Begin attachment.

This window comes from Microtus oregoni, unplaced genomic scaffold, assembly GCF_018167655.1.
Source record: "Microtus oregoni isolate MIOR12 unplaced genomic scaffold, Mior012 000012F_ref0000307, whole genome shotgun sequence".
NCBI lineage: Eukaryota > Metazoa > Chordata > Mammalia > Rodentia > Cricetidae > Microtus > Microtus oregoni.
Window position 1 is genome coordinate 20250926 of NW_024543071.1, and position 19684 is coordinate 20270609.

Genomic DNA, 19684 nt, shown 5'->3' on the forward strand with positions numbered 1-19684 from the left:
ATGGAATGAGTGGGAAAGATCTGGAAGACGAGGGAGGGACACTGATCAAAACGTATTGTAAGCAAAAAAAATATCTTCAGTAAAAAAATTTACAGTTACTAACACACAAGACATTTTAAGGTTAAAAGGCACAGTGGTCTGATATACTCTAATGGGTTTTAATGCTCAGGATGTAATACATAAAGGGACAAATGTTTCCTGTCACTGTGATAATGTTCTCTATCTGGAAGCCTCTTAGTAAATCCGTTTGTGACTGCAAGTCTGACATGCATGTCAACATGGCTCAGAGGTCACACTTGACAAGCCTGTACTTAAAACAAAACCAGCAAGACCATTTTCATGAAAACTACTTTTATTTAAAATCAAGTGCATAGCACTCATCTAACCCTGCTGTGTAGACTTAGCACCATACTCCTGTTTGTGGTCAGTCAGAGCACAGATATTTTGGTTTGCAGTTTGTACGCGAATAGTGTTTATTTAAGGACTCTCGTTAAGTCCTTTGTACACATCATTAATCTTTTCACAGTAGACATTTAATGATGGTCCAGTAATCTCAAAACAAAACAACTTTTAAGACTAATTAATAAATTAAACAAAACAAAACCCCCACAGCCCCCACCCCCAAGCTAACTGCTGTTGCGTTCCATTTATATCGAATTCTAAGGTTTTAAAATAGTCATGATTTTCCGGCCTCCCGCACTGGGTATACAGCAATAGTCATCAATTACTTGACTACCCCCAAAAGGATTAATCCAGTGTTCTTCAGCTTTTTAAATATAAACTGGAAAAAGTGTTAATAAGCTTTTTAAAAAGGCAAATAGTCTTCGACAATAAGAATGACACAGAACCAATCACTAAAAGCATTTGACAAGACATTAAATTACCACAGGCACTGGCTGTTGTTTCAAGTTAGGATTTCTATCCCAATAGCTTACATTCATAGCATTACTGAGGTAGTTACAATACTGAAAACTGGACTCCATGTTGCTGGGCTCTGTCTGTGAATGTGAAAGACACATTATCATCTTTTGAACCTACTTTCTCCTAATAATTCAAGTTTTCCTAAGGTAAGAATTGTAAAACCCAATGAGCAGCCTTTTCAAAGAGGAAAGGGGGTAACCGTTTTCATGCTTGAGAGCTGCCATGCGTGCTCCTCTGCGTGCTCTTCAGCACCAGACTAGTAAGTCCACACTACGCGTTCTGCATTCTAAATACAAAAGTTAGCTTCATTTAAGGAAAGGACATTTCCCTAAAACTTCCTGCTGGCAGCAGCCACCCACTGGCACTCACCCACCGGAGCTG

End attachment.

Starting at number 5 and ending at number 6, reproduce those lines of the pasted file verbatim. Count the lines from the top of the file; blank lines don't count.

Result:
Genomic DNA, 19684 nt, shown 5'->3' on the forward strand with positions numbered 1-19684 from the left:
ATGGAATGAGTGGGAAAGATCTGGAAGACGAGGGAGGGACACTGATCAAAACGTATTGTAAGCAAAAAAAATATCTTCAGTAAAAAAATTTACAGTTACTAACACACAAGACATTTTAAGGTTAAAAGGCACAGTGGTCTGATATACTCTAATGGGTTTTAATGCTCAGGATGTAATACATAAAGGGACAAATGTTTCCTGTCACTGTGATAATGTTCTCTATCTGGAAGCCTCTTAGTAAATCCGTTTGTGACTGCAAGTCTGACATGCATGTCAACATGGCTCAGAGGTCACACTTGACAAGCCTGTACTTAAAACAAAACCAGCAAGACCATTTTCATGAAAACTACTTTTATTTAAAATCAAGTGCATAGCACTCATCTAACCCTGCTGTGTAGACTTAGCACCATACTCCTGTTTGTGGTCAGTCAGAGCACAGATATTTTGGTTTGCAGTTTGTACGCGAATAGTGTTTATTTAAGGACTCTCGTTAAGTCCTTTGTACACATCATTAATCTTTTCACAGTAGACATTTAATGATGGTCCAGTAATCTCAAAACAAAACAACTTTTAAGACTAATTAATAAATTAAACAAAACAAAACCCCCACAGCCCCCACCCCCAAGCTAACTGCTGTTGCGTTCCATTTATATCGAATTCTAAGGTTTTAAAATAGTCATGATTTTCCGGCCTCCCGCACTGGGTATACAGCAATAGTCATCAATTACTTGACTACCCCCAAAAGGATTAATCCAGTGTTCTTCAGCTTTTTAAATATAAACTGGAAAAAGTGTTAATAAGCTTTTTAAAAAGGCAAATAGTCTTCGACAATAAGAATGACACAGAACCAATCACTAAAAGCATTTGACAAGACATTAAATTACCACAGGCACTGGCTGTTGTTTCAAGTTAGGATTTCTATCCCAATAGCTTACATTCATAGCATTACTGAGGTAGTTACAATACTGAAAACTGGACTCCATGTTGCTGGGCTCTGTCTGTGAATGTGAAAGACACATTATCATCTTTTGAACCTACTTTCTCCTAATAATTCAAGTTTTCCTAAGGTAAGAATTGTAAAACCCAATGAGCAGCCTTTTCAAAGAGGAAAGGGGGTAACCGTTTTCATGCTTGAGAGCTGCCATGCGTGCTCCTCTGCGTGCTCTTCAGCACCAGACTAGTAAGTCCACACTACGCGTTCTGCATTCTAAATACAAAAGTTAGCTTCATTTAAGGAAAGGACATTTCCCTAAAACTTCCTGCTGGCAGCAGCCACCCACTGGCACTCACCCACCGGAGCTG